Researchers have identified a genetic link between impulsivity and a predisposition to engage in risky behaviors

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Impulsiveness and substance use share a genetic basis, according to genome-wide association studies published in Journal of Neuroscience by academic and industry researchers.

With more than 20,000 participants, the research represents the largest genetic analysis of impulsive personality traits to date.

Dr. Abraham Palmer and colleagues compared genetic data with self-reported impulsive personality traits and history of drug experimentation from a large sample of older adults of European ancestry participating in personal genetics company 23andMe’s research program.

The researchers identified an association between variants in the gene CADM2 — previously implicated in risky preference, alcohol consumption, and cannabis use — and sensation seeking and drug experimentation history.

They also identified an association between a gene previously implicated in schizophrenia risk (CACNA1I) and negative urgency — a tendency to act impulsively in the face of adversity.

These findings demonstrate how an individual’s genetic makeup may predispose them to engage in risky behavior, including drug use and, potentially, misuse.

Additional studies of younger and more diverse populations could provide additional insights into the genetics and consequences of impulsive personality traits.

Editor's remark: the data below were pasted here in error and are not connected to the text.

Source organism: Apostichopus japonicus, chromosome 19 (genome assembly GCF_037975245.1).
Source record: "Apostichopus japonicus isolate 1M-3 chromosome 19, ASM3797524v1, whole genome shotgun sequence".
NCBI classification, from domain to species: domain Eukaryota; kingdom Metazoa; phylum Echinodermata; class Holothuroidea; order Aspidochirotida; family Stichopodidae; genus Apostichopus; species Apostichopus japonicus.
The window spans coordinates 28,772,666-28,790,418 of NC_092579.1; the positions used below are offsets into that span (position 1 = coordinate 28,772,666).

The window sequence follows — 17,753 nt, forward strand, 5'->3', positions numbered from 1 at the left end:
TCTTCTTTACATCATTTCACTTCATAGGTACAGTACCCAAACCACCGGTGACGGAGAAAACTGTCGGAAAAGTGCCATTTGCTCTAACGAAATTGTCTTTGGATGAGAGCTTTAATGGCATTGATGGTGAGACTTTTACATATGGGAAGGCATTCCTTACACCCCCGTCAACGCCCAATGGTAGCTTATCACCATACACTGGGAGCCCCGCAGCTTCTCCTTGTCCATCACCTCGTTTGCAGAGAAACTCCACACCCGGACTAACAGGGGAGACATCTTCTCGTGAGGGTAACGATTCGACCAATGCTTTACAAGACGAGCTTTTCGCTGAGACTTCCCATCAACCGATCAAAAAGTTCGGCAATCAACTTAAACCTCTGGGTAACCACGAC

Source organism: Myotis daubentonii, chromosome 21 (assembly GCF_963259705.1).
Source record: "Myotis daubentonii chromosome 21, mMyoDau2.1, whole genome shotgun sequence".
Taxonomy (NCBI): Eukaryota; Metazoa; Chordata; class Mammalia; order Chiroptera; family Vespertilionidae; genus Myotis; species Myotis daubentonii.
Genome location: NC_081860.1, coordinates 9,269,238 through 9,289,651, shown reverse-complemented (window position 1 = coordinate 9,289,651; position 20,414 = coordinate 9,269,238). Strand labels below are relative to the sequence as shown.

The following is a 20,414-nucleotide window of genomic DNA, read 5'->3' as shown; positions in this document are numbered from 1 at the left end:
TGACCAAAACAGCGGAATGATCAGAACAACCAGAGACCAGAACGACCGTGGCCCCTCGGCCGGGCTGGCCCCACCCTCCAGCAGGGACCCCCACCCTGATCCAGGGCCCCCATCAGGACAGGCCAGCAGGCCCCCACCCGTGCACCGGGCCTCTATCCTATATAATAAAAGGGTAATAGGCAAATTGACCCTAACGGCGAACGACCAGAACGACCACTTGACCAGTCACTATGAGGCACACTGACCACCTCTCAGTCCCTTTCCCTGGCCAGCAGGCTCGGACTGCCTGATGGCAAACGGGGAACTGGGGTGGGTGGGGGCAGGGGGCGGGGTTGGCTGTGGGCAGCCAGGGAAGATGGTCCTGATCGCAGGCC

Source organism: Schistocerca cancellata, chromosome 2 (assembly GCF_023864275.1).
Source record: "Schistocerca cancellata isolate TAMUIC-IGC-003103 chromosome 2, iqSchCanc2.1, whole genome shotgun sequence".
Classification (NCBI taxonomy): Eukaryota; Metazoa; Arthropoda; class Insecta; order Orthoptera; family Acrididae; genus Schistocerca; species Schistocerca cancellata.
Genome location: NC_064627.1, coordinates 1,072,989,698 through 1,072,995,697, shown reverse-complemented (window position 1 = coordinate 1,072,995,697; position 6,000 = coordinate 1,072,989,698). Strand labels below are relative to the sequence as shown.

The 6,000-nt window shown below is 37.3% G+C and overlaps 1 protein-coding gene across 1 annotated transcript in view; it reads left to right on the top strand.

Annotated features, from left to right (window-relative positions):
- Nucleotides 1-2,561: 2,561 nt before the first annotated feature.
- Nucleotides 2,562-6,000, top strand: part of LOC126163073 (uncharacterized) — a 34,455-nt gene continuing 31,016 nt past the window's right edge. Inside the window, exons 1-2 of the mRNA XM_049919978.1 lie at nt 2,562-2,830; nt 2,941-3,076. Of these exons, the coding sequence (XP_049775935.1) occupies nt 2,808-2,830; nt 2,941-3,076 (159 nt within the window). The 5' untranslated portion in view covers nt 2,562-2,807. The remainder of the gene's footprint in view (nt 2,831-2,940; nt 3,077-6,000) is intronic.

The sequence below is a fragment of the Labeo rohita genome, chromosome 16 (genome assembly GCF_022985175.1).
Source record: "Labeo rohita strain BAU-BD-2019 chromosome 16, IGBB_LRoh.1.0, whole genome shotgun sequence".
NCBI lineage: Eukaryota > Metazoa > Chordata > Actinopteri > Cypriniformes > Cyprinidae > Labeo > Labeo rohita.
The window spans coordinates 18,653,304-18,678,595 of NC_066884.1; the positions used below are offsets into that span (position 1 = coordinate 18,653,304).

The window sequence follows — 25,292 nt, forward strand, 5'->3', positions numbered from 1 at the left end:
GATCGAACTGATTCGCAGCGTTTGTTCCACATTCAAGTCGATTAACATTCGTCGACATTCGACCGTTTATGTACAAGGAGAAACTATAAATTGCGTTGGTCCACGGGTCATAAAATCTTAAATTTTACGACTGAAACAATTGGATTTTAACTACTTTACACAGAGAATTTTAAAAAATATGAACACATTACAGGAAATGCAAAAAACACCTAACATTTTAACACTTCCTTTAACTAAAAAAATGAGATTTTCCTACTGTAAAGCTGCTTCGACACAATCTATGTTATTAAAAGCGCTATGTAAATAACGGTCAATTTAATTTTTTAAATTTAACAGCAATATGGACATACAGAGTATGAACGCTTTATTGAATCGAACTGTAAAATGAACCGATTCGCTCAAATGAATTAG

Manhattan plot of GWAS results indicating the strongest associations between the 22 autosomes, X chromosome, and UPPSP negative urgency.
Image is credited to Sanchez-Roige et al., JNeurosci (2019).

Funding: The research was funded by the Peter Boris Chair in Addictions Research, NIH/National Institute on Drug Abuse, University of California San Diego, California Tobacco-Related Disease Research Program.

Source: David Barnstone – SfN
Original Research: Abstract for “Genome-wide association studies of impulsive personality traits (BIS-11 and UPPSP) and drug experimentation in up to 22,861 adult research participants identify loci in the CACNA1I and CADM2 genes” by Sandra Sanchez-Roige, Pierre Fontanillas, Sarah L. Elson, Joshua C. Gray, Harriet de Wit, James MacKillop and Abraham A. Palmer in Journal of Neuroscience. Published February 4 2019.
doi:10.1523/JNEUROSCI.2662-18.2019

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